Ribollita of Sorts

cavolo nero

Cavolo nero is such a beautiful vegetable. The dark textured leaves would look lovely in any garden, and it has a sophisticated shade of green that would be perfect on my dining room curtains – had my dining room been approximately 16 times more spacious than it is. It looks very grown-up and much less everydayish than its cousins cabbage and kale. For me, it’s also immediately associated with ribollita, the rich Tuscan stew-soup dish. And to the beginning of the end of summer.

On Saturday, after an early rise and some exercise, I felt entitled to go on a meat feast at Brockley market. I had a BLT breakfast, then bought a healthy portion of calve’s liver for dinner, and evidently could not resist a bag of homemade pork scratching for a pound. On the way home, through the much more down to earth Lewisham market,  the sight of cavolo nero made me want to cook something rich and warm for the first time in weeks.

Ribollita is made with dark greens, beans – usually cannellini – and stale bread. It’s the ultimate thrifty food – the name ribollita translates as re-boiled, and this dish should keep

Johnny the cat is surprised at my use of chickpeas

Johnny the cat is surprised at my use of chickpeas

going for days with no risk of waste. I quite fancied chickpeas in place of beans, which is why I’m a bit wary of calling this dish ribollita. Of all the people I’ve eaten with, Italians tend to be the most precious about even the slightest variations to their dishes. I once caused a never-ending squabble between a group of Italians at work when I asked one of them for his recipe of carbonara. Little did I know the question of using onions or garlic was such a contentious one, and to this day I can’t eat a plate of carbonara without the guilty feeling I’m betraying someone. So, please accept my apologies for having the nerve of calling this ribollita. Not only did I use chickpeas, I also chucked in the leftover parsley sauce that was lying around from the previous night’s dinner – a very nice aubergine pasticcio that successfully auditioned for a future supper club. The parsley sauce worked very well as a replacement to the final splash of olive oil before serving. Since we’re confessing to food heresy, here’s another one. The smell of freshly baked naan at my local Indian shop was too sweet and irresistible, so I grabbed a packet and used that instead of a more traditional crunchy, thick crust bread. I did eat half of it with the parsley sauce, so we’re lucky there was any of either left for my counterfeit ribollita.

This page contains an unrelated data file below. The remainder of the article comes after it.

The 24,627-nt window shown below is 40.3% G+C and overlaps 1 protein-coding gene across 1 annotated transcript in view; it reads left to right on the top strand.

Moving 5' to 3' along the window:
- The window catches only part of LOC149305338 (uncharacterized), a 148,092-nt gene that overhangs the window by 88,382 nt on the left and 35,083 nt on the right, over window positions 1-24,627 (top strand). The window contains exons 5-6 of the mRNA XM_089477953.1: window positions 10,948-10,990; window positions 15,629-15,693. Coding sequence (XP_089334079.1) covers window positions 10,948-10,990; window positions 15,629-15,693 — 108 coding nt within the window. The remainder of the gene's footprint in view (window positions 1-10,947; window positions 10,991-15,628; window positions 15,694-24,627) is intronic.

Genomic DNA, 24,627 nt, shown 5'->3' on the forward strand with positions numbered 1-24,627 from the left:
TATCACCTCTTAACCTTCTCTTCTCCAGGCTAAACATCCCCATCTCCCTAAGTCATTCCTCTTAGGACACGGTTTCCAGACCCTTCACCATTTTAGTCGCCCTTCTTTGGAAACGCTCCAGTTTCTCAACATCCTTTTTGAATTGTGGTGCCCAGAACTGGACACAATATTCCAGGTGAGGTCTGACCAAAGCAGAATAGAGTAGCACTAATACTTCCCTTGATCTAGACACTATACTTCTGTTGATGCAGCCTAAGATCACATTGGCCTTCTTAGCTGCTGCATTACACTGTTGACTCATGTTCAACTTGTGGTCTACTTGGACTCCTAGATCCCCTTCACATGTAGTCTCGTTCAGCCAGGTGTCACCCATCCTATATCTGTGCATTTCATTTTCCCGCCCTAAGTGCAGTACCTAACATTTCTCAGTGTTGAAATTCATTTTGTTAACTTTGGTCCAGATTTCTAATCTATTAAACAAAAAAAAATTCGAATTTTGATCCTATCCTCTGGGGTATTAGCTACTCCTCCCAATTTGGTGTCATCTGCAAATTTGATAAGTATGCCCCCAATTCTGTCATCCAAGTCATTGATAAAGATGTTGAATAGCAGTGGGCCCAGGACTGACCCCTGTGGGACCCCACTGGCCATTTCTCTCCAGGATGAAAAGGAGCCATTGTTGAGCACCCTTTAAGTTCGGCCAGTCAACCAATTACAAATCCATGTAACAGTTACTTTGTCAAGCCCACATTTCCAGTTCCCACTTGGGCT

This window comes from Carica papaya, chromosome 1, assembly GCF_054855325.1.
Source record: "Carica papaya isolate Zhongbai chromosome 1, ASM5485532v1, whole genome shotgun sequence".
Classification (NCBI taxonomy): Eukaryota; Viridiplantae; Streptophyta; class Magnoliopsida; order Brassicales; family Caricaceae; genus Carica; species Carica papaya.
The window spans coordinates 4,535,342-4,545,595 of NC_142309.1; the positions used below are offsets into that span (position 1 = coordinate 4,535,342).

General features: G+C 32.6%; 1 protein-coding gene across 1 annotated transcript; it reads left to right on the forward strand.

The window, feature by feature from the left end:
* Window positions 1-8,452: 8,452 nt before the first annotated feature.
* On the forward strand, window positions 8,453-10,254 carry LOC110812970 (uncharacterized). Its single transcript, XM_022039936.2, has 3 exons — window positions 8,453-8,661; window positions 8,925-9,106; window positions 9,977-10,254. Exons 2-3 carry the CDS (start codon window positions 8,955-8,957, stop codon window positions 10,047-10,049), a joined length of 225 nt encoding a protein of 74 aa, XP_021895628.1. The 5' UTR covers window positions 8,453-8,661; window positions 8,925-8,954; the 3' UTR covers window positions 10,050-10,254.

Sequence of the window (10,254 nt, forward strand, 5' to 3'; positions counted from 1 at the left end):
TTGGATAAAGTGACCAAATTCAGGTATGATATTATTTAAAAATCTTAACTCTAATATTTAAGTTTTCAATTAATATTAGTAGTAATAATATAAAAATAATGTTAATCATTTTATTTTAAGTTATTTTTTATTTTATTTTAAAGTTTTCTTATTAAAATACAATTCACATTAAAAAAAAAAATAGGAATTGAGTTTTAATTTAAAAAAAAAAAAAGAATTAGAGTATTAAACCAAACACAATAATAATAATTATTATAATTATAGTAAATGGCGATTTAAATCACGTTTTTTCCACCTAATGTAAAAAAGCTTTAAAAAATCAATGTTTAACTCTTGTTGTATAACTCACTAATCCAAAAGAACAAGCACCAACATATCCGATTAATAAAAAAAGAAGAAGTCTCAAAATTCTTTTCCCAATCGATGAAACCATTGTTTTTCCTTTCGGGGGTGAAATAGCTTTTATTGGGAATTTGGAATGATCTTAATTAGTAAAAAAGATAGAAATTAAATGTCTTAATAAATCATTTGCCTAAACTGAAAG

If you want the real thing, the River Cafe’ blue Cookbook has an authentic recipe. And you can also find the most amazing Tuscan recipes at Jul’s Kitchen blog. For an approximation of ribollita, here’s the one I made. Comforting and just warm enough for the slightly cooler evenings of late August. Ideally, make it and wait to re-heat it a few hours later/next day. It will taste significantly better.

Calls Itself Ribollita

  • a large bunch of cavolo nero, chopped. About 500g / a colander full of chopped leaves and stalks
  • 2 large carrots
  • 1 yellow pepper
  • 1 large onion
  • 3 stalks of celery
  • 3 cloves of garlic
  • 1 tsp cumin seeds
  • 1 to 2 dried red chilies
  • 4 to 5 tomatoes, peeled and chopped. A tin of chopped tomatoes will work fine
  • 400g cooked chickpeas. Keep the cooking water. If you want to use ready cooked chickpeas, look for a good brand and large chickpeas. I find the ones in glass jars are always of considerably better quality than the tin ones.
  • 2 handfuls of stale bread pieces
  • a handful of parsley
  • 1 tsp capers, washed
  • extra virgin olive oil


  1. Chop all the vegetables. Chop the dry chilies very finely.
  2. Gently warm 3 tablespoons of olive oil in a large cooking pot
  3. Cook on low heat: cumin seeds, dry chilies, onions, celery, carrots, garlic. Let it sweat for 15 minutes, stirring occasionally, until the mixture is soft and well cooked, but not brown.
  4. Add the chopped peppers and tomatoes, turn the heat up to medium and bring it to the boil for a couple of minutes
  5. Add all the chopped kale and cover it for a couple of minutes so the leaves reduce in volume a bit.
  6. Mix well, then add the chickpeas and a couple of ladles of the cooking water.
  7. Season with salt and pepper, mix well, half cover half the pan and let it cook for 20 minutes on a gentle heat. If too dry, add a bit more of the cooking water. It should not be a soup, but more the consistency of a stew.
  8. After 20 minutes, check that the greens are well cooked and the liquid thick enough. Cook for 5 to 10 minutes more if needed. Add more liquid if needed.
  9. If you have time, leave the ribollita to rest for a few hours or up to the next day before reheating it and serving it.
  10. Chop the parsely and capers and add enough olive oil to cover them.
  11. Serve it in bowls and drizzle the parsley sauce over it.


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